Carol’s Culture Corner Review of LATE COMPANY

Late Company, making its United States premiere at Theatre 40 in Beverly Hills, was written by Canadian playwright Jordan Tannahill. Tannahill was born May 19, 1988, and this play, one of his many, was written in 2013. In Canada, he is considered “the hottest name in Canadian Theatre” (Montreal Gazette). The subject of Late Company is relevant in today’s society.

The scene is the dining room in the home of Michael and Debora Shaun-Hastings (Grinnell Morris and Ann Hearn). The table is set for six as they await their dinner guests, Bill and Tamara Dermot (Todd Johnson and Jennifer Lynn Davis) and their son Curtis (Baker Chase Powell).

If there are only going to be five people for dinner, then why are there six place settings? We find out that the extra place setting is in memory of Joel, the gay son of Michael and Debora who committed suicide exactly a year ago after being bullied by a group of his peers at school. Curtis was part of that group. Michael and Debora invited the Dermots and their son Curtis to their home in order to try to bring this tragic event to a closure.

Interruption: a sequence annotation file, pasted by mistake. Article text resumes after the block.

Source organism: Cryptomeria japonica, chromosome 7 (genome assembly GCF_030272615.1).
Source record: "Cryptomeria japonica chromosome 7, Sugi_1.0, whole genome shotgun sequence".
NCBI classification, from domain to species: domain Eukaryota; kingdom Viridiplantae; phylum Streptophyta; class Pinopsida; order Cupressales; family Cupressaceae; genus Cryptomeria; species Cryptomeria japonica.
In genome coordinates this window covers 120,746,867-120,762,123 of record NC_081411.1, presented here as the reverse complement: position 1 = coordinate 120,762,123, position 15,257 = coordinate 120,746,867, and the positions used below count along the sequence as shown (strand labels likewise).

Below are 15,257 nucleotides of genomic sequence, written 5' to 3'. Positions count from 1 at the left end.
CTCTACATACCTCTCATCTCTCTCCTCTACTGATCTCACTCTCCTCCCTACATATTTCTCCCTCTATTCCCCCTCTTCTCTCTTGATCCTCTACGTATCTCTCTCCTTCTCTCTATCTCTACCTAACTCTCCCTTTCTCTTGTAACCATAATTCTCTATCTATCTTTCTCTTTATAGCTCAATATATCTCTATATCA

The Dermots arrive a little late, and the evening seems to begin a bit uneasy. As the two couples converse, Curtis appears to be on edge and uncomfortable, left out and trying to keep to himself. As the talks between the two couples continue, anger on both sides seems to evolve, while Curtis seems to be left on the outside until, suddenly, he tells about a nightmare that has haunted him ever since Joel’s death.

It becomes obvious that plans for closure will probably never happen between the Shaun-Hastings and the Dermots, and when the Dermots leave, the air is thicker than ever. But what of Curtis who seems to have been ignored through most of the entire episode? Only the ending can offer you an answer.

Baker Chase Powell filled me with compassion throughout his performance as Curtis. Grinnell Morris, Ann Hearn, Todd Johnson, and Jennifer Lynn Davis, bring reality to their characters, all under the direction of Bruce Gray. The lovely set is by Jeff G. Rack, Costume design by Michele Young, Lighting design by Ric Zimmerman, Sound design by Joseph “Sloe” Slawinski, and Produced by David Hunt Stafford for Theatre 40.